(2) Support relationships for ATS units are shown below.

    (a) ATS groups are in GS to a theater.

    (b) ATS battalions are in GS to a corps.

    (c) ATS companies are in DS to a division and/or GS to a corps.


a. ATS commanders and staffs need reliable, long-range, redundant communication systems. With these, they can exercise effective C2 throughout the supported force's area of operations. ATS forces must communicate on the move and maintain and sustain the same communications capabilities as other maneuver forces.

b. Radio normally is the primary means of internal and external communications. ATS units use FM, HF (AM) voice, UHF, VHF, common-user systems, and internal wire to expedite command and control. ATS also must be incorporated into the automatic data distribution system to support aviation's position location, reporting, and tactical information distribution requirements. The airspace information center requires UHF-FM demand-assigned multiple access satellite communications intelligence and weather broadcasts. SATCOM serves as the non-line-of-sight (NOE communications HF) backup means of communications. ATS units require dual HF for simultaneous voice and data transmission and reception. The dual HF requirement also supports the air coordination A2C2 net (ground-to-ground) and NLOS requirements for ground-to-air. In addition, the AIC requires an air picture, which may be obtainable only through a joint tactical information distribution system.

c. When ATS units conduct operations over extended battlefields, they must have access to battlefield communication systems to relay and retransmit messages. These systems will ensure uninterrupted battlefield communications, especially when aircraft are operating at terrain flight altitudes.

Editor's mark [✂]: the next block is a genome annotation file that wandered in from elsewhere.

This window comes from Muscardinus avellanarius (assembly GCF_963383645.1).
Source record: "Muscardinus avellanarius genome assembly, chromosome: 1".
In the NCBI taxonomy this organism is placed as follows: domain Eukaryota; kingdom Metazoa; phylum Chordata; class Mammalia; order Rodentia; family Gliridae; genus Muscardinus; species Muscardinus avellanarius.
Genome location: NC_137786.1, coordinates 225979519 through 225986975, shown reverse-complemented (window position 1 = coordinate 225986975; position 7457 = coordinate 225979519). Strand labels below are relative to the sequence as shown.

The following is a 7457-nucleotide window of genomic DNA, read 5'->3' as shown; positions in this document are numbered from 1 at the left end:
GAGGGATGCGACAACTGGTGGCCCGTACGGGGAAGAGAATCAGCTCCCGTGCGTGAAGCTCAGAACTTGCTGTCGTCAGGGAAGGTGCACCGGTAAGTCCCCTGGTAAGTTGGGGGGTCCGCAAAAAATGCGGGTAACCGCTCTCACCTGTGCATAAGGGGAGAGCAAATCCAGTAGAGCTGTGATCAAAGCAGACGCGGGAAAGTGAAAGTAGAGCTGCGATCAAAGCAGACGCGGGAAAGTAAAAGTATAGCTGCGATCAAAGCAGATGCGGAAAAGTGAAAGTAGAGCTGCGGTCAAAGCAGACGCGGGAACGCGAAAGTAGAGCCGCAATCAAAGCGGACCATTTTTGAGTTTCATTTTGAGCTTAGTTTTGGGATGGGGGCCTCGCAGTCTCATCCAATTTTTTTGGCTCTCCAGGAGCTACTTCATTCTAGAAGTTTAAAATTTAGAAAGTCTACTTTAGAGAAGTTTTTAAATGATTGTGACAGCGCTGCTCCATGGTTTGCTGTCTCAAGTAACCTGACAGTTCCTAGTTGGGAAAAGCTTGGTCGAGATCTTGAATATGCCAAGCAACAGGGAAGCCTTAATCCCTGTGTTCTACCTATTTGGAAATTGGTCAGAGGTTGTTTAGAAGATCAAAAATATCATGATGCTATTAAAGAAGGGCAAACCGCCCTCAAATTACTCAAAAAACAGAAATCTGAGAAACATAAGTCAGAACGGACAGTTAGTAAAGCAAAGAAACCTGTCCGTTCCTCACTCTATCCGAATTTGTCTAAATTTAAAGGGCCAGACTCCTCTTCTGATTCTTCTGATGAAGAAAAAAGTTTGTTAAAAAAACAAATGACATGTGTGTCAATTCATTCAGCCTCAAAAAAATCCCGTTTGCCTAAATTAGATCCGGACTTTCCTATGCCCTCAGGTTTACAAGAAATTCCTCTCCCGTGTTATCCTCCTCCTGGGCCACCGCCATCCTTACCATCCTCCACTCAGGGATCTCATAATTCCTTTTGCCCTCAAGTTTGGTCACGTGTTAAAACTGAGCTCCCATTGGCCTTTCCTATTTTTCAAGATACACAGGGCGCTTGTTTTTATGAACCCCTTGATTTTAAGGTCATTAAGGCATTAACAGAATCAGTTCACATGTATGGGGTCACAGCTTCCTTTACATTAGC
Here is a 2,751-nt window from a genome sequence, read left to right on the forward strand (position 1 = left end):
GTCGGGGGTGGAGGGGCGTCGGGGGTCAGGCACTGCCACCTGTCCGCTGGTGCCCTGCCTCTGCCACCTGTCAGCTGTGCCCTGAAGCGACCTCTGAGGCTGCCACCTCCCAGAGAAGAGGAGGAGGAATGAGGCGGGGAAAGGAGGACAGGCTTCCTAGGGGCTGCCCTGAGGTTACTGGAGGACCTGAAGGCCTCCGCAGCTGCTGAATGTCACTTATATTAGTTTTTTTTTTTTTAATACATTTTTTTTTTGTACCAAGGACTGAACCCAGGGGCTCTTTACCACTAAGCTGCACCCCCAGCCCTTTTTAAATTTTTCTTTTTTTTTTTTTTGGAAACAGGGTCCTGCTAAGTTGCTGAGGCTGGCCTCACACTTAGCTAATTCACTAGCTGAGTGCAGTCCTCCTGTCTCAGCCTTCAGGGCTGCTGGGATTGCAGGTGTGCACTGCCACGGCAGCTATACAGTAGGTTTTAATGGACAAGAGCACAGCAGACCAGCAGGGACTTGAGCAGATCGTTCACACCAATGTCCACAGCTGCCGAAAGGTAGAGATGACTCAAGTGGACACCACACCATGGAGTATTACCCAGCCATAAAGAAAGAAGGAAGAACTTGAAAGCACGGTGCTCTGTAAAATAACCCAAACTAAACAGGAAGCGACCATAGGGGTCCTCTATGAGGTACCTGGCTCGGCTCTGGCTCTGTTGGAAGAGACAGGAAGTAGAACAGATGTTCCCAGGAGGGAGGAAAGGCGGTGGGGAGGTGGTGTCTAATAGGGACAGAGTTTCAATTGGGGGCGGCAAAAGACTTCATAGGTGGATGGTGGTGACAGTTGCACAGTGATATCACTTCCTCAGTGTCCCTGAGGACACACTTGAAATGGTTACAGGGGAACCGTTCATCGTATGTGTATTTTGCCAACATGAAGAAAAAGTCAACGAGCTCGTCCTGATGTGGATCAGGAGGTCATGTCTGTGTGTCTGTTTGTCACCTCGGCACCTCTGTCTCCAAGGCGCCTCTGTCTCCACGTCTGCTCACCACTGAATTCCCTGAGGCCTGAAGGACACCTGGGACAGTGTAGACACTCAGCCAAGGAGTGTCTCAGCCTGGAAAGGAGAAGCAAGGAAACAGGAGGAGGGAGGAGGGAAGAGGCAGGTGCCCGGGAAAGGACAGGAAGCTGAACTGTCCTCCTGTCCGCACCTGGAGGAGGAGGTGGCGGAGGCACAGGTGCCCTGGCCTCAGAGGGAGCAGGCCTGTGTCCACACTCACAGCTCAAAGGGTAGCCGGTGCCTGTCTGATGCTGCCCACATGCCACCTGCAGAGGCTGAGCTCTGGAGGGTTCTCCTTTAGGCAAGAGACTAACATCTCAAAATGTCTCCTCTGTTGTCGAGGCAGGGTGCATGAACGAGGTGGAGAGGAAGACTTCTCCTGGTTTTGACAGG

a. Automation interface with adjacent air traffic facilities ensures fast, reliable, and informed services. This equipment must be compatible with the digitized battlefield automated systems planned for the future. To ensure that airspace users have the airspace control plan, ATS personnel must be able to collect, process, display, and issue A2C2 information.

b. Automation is necessary to provide--

  • A2C2 services.

  • Terminal services.

  • Airspace information services.

  • Forward-area support services.

c. Automation also is needed for ATS personnel to perform their functions at echelons above corps, corps, division, and brigade. If ATS is to remain viable, requirements developers must identify special automation requirements for ATS functions. Materiel developments then must satisfy these automation requirements.